What’s going wrong with Arsenal, part 2: Passion

Dec 12, 2007

After thinking more about it (and reading more forum posts), I wanted to add another point about Arsenal. There’s a lot of fans talking about how the players who are coming in don’t seem to have the drive and passion of the opposition. They’re commenting how the likes of Newcastle and Middlesbrough wanted the win more than Arsenal. And that’s why they won, even though technically – on paper – the Arsenal players are (arguably) better.

It wasn’t just a desire to win. But it’s partly because they (Newcastle and Middlesbrough) have been in a slump of form. And they want to prove themselves. It’s not just about winning, but it’s about standing up and being counted.

I think it’s a great point. Sometimes ability isn’t all that matters. Passion and desire is just as important. If you really want to succeed, you need to have a passion for what you’re doing. You need to be willing to stand up for yourself, and prove yourself.

It’s not just your ability, but what you do with it.

How do you find the drive and passion to succeed?

Don’t Look Down

Dec 8, 2007

Anyone who’s done climbing will probably have heard the tip “don’t look down”. There’s a couple of reasons for this. Firstly, it’s for safety (this is what I just read), because if anything falls, you don’t want it hitting your neck. Secondly, and this is the point that I want to discuss, I think it’s about confidence. Sometimes when you look down, you realize how far off you are, and that gets you slightly more apprehensive. And that apprehension is never good.

In life, whenever you’re trying to progress, when you’re trying to go ‘higher’, it’s always risky. And when you look down, it’s always going to be scary. So my advice? The same advice that rock climbers are given.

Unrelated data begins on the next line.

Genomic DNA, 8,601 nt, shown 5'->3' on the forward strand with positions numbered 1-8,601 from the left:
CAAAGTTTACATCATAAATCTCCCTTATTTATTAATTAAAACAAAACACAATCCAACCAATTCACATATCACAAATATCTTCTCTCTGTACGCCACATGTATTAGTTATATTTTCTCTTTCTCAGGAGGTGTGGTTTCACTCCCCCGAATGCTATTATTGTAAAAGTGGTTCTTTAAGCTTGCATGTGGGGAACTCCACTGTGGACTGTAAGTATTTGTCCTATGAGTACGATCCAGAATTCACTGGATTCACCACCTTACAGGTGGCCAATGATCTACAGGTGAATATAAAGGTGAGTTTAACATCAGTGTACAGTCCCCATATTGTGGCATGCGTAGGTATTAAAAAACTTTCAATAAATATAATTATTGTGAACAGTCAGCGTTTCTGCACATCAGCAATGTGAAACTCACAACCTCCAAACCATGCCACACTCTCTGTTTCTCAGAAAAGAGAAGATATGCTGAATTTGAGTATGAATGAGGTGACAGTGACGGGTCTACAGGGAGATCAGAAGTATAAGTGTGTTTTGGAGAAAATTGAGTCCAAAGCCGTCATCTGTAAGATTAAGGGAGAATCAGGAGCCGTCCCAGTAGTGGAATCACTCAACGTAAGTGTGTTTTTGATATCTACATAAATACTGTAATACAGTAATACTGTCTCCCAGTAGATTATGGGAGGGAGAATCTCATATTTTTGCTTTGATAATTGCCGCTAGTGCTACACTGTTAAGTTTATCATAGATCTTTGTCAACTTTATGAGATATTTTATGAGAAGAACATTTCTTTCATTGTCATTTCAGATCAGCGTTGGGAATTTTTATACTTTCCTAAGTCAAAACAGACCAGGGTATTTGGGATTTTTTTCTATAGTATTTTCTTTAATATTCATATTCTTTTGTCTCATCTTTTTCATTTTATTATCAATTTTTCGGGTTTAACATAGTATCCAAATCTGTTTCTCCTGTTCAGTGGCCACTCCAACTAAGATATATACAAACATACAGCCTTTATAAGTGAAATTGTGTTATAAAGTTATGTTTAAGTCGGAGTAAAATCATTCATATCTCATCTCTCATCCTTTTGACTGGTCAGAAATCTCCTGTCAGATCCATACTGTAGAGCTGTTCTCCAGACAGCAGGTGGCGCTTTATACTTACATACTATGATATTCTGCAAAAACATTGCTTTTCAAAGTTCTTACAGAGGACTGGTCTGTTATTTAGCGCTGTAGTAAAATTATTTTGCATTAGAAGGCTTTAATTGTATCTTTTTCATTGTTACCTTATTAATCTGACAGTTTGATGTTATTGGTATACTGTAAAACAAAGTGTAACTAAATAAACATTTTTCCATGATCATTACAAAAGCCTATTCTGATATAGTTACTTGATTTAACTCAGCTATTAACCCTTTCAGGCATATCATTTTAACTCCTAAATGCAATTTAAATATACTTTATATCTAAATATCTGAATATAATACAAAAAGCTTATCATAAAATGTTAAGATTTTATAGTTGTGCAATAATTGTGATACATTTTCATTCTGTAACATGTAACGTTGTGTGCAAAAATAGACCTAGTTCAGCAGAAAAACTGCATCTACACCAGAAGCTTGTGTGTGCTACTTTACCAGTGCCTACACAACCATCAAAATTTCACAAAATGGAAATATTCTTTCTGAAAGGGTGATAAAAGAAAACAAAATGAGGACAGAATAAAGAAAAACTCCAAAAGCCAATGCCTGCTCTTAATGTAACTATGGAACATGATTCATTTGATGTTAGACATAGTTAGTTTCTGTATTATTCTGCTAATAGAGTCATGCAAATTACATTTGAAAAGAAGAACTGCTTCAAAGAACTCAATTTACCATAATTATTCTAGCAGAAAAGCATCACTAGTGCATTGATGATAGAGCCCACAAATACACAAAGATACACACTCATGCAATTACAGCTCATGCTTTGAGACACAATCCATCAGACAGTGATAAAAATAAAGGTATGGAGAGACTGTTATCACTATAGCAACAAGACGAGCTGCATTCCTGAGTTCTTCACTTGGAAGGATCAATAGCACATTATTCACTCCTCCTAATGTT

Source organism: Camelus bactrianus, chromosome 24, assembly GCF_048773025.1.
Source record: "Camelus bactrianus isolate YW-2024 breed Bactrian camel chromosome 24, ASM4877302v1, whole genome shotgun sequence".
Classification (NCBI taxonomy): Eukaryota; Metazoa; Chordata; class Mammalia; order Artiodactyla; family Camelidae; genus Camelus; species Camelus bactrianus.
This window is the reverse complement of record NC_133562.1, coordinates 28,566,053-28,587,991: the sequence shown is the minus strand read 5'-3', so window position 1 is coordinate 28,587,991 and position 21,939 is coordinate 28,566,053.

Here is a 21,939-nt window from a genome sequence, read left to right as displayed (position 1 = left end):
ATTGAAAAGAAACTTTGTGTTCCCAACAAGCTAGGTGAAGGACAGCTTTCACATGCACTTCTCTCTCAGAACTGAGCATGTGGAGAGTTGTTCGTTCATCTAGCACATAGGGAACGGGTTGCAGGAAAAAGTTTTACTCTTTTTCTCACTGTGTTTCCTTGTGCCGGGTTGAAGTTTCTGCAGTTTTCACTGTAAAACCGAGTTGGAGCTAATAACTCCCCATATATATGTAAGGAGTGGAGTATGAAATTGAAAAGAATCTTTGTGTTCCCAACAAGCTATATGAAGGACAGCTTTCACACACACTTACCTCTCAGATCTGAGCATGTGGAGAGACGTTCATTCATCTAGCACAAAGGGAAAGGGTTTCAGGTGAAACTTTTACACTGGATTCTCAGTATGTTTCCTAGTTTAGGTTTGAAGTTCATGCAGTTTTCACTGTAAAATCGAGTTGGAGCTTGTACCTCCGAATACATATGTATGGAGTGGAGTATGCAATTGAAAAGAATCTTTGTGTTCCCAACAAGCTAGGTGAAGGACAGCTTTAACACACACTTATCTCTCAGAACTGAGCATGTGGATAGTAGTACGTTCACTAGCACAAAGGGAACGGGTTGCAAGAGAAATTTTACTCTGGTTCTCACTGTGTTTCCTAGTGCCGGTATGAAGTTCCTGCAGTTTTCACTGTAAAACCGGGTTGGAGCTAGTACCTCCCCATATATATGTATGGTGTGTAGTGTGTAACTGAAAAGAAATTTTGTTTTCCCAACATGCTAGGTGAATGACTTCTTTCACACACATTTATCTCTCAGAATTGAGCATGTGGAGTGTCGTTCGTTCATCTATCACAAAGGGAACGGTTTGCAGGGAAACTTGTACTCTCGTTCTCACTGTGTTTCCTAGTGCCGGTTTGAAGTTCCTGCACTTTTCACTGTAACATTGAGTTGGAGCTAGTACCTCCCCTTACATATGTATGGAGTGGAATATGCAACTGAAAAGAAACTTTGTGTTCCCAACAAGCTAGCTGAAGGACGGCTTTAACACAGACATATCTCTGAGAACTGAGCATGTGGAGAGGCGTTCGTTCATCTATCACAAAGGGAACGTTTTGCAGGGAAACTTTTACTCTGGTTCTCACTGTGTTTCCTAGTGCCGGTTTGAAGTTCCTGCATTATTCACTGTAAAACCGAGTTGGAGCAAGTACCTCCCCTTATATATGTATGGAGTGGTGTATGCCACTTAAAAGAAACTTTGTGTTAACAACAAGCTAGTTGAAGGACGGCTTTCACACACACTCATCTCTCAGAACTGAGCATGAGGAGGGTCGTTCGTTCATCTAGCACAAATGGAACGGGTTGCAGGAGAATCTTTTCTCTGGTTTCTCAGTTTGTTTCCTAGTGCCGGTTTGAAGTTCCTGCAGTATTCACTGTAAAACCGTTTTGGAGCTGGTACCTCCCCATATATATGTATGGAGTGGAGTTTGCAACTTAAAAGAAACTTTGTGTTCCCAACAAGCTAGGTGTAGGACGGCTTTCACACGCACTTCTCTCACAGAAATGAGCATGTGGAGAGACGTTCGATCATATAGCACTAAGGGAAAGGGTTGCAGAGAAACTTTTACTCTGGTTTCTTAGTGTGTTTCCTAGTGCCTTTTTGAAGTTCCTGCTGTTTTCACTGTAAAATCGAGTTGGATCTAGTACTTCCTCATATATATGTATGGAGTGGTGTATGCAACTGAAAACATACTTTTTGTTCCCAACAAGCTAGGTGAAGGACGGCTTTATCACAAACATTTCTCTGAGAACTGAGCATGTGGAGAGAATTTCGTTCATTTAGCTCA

Whatever you’re pursuing, don’t look down. Yes, you prepare for the worst. You make sure that you don’t come off too bad (like the safety harness for climbers). But once you get going, don’t keep thinking about the worst case scenario. Don’t think about the risk you’re taking. Basically, throw out all second thoughts once you get going. If you’re doing it, go in 100%. Because if you don’t, chances are, you won’t be successful. You need to be committed, believe that you’ll succeed, and just keep looking forward.

Once you’ve started climbing, don’t look down.

How do you stop yourself from having second thoughts about what you do?

Photo Credit:

093007 climb lcl mgs
Originally uploaded by MICHAEL G. SEAMANS

Guinness World Record Seekers

Nov 17, 2007

I’m not really a fan of the Guinness book of records, in that I personally would never attempt to get into it. Plainly because, most of the time, the things seem really meaningless to me.

But I do have to give credit to these people who are pursuing the records. They’re putting their time and energy into something that they believe in. It’s something that others might think pointless (like getting in a bathtub full of snakes), but they’re pursuing it anyway, regardless of how crazy others might think they are. It’s something that others might think impossible (after all, for it to be a World Record, it must mean it hadn’t been done before), but they believed in themselves, and had faith that they could do it.

So while I don’t particularly see much of a point in the book itself, I have a lot of respect for the people in it. They’ve gone through great lengths and taken a lot of chances in order to pursue their dreams (as crazy as others might think they are), and being in the record books – having their name recorded for future generations – is just reward.

How far are you willing to go to pursue your dreams?